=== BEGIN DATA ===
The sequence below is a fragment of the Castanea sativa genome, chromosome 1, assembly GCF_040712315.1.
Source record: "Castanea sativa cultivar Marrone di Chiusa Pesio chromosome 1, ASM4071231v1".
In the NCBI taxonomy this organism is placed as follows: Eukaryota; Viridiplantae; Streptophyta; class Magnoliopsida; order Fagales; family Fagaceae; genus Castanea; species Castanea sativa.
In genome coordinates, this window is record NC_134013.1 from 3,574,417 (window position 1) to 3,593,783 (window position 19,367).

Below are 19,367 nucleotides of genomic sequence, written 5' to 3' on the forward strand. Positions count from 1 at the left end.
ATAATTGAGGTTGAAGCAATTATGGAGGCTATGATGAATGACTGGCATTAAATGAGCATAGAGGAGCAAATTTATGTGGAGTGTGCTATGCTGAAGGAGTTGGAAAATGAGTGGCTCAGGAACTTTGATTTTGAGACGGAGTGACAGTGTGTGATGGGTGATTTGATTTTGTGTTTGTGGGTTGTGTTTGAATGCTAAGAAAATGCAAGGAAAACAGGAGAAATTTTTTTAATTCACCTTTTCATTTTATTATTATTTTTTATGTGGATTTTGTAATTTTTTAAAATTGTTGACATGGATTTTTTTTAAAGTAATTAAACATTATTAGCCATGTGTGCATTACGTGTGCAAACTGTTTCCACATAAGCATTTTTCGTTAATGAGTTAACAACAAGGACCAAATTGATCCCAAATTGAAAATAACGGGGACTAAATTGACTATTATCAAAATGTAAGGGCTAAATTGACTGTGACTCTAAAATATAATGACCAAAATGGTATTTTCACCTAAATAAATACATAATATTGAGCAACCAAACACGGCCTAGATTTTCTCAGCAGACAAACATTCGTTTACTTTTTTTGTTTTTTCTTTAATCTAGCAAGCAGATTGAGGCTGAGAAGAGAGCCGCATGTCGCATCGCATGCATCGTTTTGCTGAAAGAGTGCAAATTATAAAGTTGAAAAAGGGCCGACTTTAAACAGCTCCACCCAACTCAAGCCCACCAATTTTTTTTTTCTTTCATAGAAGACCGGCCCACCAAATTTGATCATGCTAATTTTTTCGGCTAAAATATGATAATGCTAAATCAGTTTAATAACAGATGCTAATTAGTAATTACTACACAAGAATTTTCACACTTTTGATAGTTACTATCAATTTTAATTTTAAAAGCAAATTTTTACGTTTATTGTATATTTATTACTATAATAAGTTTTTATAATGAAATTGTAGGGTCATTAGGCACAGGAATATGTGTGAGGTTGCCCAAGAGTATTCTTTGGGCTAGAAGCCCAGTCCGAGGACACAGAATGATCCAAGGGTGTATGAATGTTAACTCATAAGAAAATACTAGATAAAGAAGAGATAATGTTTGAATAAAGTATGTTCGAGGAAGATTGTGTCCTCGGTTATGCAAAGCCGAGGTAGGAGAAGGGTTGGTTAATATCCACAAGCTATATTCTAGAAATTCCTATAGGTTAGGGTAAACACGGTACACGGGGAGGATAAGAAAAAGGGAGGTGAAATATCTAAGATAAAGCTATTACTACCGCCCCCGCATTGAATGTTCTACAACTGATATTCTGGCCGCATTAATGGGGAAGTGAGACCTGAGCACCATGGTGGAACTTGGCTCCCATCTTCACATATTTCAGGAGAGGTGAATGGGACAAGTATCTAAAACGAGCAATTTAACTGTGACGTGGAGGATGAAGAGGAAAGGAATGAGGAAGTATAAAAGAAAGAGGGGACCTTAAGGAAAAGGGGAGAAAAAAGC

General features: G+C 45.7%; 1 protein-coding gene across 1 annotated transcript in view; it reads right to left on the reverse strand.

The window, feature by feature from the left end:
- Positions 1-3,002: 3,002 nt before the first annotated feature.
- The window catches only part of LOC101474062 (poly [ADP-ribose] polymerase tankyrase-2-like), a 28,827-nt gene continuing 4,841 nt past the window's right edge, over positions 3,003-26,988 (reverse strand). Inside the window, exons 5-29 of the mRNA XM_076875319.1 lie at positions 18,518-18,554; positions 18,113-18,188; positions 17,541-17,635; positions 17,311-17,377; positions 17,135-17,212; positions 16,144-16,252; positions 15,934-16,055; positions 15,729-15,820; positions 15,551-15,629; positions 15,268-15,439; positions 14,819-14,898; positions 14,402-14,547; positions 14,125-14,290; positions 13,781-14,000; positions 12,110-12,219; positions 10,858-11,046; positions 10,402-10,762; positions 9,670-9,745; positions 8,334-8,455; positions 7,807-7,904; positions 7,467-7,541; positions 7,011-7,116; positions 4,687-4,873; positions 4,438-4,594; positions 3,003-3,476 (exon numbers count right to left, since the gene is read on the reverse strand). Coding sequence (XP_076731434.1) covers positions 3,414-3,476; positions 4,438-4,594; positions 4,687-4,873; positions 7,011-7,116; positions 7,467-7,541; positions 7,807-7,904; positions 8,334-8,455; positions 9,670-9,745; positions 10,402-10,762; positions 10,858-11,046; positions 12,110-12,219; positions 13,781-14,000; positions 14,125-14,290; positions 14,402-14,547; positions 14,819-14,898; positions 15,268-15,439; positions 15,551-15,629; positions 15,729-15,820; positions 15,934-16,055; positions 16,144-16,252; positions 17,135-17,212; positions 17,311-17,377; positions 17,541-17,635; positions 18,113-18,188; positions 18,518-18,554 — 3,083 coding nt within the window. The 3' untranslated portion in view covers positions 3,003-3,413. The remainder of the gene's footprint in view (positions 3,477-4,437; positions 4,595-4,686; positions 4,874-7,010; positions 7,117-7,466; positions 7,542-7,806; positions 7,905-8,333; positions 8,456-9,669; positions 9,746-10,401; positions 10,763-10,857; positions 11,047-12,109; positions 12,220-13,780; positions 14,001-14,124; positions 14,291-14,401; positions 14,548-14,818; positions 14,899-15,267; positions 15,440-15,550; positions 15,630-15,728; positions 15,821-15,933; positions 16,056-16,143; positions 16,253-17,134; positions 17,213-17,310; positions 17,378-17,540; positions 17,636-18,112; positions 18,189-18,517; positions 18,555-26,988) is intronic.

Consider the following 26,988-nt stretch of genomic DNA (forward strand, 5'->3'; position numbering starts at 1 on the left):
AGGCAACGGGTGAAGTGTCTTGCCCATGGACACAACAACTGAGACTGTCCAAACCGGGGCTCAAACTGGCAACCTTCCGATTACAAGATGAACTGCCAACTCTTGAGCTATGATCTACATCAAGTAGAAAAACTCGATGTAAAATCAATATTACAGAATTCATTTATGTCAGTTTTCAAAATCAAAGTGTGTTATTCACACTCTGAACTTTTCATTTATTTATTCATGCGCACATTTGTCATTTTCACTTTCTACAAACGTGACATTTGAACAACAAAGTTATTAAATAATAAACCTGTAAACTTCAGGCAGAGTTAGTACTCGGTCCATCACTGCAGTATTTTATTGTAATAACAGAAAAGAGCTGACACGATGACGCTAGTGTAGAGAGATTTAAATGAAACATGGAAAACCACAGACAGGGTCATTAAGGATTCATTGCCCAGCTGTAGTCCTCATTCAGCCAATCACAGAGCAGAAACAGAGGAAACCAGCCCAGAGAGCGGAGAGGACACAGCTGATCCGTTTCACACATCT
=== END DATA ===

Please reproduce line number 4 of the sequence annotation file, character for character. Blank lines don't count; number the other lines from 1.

In genome coordinates, this window is record NC_134013.1 from 3,574,417 (window position 1) to 3,593,783 (window position 19,367).